New Leadership Power
We know from People Manager Assessment Center data and new manager training participants that gaining power at work without sufficient preparation can undermine the ability to effectively lead, manage, and coach teams. This is especially true for those who may not yet be fully qualified to lead yet inappropriately try to prove that they are in charge. At its worst, leadership power can be misused, abused, and create a toxic work culture. The key is not to let power go to your head as a new leader.
But what if the old saying that “power corrupts” isn’t completely correct? What if, when it comes to transitioning as a new people leader, the saying “power makes you blind” is more accurate? That’s what modern neuroscience tells us — and this fact has huge implications for leaders and managers of organizations.
Two Studies on Leadership Power — Reduced Sensitivity
The neuroscience comes to us from two noteworthy sets of experiments carried out over the past couple of decades and highlighted by our microlearning experts.
- Loss of Ability to “Read” Others
One of these studies was done by researchers at NYU, Northwestern, and Stanford. They primed a group of volunteers to feel powerful, while leaving another control group of volunteers alone. The researchers found that those in the “primed” group were much less able to understand oral and written expressions of emotion from other people. They also were less effective at correctly interpreting facial expressions.
What does this mean for leaders?
When you gain a degree of power — it doesn’t have to be overwhelming or absolute — something fundamental changes in your brain. You lose social abilities that are key to understanding what other people are thinking and feeling. The “blind spots” that result from this loss of ability to read others can defeat your efforts to effectively lead teams.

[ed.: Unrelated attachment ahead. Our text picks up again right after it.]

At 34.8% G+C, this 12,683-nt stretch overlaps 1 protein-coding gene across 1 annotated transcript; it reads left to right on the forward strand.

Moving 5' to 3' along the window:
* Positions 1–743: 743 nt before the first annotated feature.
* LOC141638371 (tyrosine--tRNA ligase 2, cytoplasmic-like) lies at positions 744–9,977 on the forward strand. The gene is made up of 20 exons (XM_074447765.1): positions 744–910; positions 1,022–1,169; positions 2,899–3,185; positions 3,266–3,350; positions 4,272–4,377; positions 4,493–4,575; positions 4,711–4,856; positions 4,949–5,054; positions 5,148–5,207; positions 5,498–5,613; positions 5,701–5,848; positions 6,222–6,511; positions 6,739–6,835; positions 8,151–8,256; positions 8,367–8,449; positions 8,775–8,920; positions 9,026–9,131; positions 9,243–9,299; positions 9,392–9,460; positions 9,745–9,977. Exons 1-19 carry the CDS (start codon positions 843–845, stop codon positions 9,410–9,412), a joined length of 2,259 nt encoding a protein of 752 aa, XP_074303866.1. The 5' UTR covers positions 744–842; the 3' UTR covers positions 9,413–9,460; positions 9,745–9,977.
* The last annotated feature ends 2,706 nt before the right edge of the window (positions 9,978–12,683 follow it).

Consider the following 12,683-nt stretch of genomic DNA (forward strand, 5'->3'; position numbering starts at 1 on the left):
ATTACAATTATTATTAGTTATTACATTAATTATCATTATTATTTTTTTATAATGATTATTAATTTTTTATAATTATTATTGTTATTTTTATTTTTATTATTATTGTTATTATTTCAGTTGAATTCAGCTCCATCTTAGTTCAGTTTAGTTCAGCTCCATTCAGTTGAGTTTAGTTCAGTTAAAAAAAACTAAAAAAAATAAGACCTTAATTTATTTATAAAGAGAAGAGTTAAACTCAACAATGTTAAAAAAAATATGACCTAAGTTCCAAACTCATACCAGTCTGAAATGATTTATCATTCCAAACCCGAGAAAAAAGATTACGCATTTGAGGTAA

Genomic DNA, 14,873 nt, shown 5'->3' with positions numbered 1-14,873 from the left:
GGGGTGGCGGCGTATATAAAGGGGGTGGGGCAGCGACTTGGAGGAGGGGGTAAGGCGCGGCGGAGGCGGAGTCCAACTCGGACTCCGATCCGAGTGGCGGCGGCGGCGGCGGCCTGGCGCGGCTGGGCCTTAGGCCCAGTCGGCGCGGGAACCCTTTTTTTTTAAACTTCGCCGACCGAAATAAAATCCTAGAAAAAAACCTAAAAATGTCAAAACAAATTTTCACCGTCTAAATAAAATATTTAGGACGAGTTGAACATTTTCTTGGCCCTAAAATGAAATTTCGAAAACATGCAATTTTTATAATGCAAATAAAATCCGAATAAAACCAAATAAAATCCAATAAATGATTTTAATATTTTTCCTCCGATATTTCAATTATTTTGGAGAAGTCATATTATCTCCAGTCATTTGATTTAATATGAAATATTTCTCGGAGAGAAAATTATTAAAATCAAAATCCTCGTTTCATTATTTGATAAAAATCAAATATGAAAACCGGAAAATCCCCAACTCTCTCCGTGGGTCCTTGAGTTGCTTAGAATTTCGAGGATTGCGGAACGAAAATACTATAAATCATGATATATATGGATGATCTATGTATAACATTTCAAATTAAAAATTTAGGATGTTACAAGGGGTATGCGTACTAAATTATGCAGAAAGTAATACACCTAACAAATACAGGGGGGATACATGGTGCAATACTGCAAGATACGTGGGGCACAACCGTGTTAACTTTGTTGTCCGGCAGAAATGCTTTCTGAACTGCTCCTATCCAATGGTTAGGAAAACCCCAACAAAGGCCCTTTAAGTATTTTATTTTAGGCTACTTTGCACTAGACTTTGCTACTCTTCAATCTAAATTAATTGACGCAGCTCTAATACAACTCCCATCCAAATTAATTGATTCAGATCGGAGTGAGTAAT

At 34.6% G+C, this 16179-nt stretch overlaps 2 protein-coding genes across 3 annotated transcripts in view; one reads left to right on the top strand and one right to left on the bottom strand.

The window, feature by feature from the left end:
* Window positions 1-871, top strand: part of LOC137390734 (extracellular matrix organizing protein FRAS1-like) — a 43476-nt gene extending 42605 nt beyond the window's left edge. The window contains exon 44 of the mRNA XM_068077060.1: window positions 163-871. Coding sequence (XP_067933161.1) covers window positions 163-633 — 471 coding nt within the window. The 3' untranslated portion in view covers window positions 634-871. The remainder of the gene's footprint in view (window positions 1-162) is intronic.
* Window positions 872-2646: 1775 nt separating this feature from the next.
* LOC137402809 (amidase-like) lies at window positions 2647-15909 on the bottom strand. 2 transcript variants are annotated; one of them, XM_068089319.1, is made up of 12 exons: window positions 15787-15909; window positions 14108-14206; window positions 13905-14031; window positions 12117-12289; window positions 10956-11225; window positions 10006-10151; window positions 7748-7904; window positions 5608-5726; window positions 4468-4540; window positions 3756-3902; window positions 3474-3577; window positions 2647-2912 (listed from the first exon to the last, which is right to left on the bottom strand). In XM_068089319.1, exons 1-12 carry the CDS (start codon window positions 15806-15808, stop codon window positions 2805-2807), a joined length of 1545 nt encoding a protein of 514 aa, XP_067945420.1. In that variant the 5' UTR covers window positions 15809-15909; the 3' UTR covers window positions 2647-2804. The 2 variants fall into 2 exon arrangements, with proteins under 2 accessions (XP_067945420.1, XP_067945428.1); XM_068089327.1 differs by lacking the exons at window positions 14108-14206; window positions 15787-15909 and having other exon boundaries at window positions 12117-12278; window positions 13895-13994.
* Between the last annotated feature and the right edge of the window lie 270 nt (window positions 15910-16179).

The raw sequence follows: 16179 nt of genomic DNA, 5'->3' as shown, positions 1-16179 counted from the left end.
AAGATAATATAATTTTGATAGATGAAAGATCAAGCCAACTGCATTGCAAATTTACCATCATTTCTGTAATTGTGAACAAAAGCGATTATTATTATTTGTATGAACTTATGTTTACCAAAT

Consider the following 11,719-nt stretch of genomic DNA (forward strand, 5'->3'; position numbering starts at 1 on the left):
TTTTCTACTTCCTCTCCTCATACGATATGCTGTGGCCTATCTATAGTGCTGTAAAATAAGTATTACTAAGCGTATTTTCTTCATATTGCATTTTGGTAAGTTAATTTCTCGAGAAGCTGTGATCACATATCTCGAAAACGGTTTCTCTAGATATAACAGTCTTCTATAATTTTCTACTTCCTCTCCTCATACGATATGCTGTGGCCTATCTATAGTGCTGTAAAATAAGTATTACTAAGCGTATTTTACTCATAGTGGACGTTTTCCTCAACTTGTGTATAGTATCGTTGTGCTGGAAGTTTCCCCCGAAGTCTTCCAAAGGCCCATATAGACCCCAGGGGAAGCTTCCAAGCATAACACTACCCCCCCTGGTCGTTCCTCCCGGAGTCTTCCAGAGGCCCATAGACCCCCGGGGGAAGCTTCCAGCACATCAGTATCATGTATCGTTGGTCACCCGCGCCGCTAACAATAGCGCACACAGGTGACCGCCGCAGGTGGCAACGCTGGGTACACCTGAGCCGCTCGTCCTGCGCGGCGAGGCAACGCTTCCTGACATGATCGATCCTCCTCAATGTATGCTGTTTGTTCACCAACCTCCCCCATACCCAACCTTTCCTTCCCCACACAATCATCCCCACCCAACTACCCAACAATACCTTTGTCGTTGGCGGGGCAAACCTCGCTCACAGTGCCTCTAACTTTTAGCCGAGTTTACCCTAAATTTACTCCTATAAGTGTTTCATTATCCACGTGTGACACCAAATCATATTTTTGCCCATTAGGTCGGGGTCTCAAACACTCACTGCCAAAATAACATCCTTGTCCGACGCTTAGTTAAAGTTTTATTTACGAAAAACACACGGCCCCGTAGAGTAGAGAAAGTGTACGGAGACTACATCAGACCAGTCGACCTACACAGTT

- Less Empathy
The other study came from two Canadian universities, Wilfred Laurier and Toronto. Researchers there found that “motor resonance” circuits — which guide our brains to respond empathically to others – shut down in the brains of the powerful. The study concluded that “the effect of high power appears to be reduced interpersonal sensitivity.”
Warning Signs that You Let Power Go to Your Head as a New Leader
None of us is immune from the blinding effects of power. So, it’s incumbent upon every leader to self-evaluate and not lose perspective. You probably let power go to your head as a new leader if you:
- Explicitly or implicitly Sabotage the success of others
- Back-channel at work to get your way or to make yourself look good
- Put power distance between yourself and your team
- Make it hard for others to speak freely, disagree, make mistakes, or take risks
- Are insecure about having the leadership skills and experience to succeed
- Think your title alone demands respect
- Believe it’s “your way or the highway”
- Take credit for the work of others
- Frequently say “I” and “me” instead of “we” and “us”
- Worry more about optics and how you are perceived than helping your team to succeed
- Micromanage your team
- Compete with others for recognition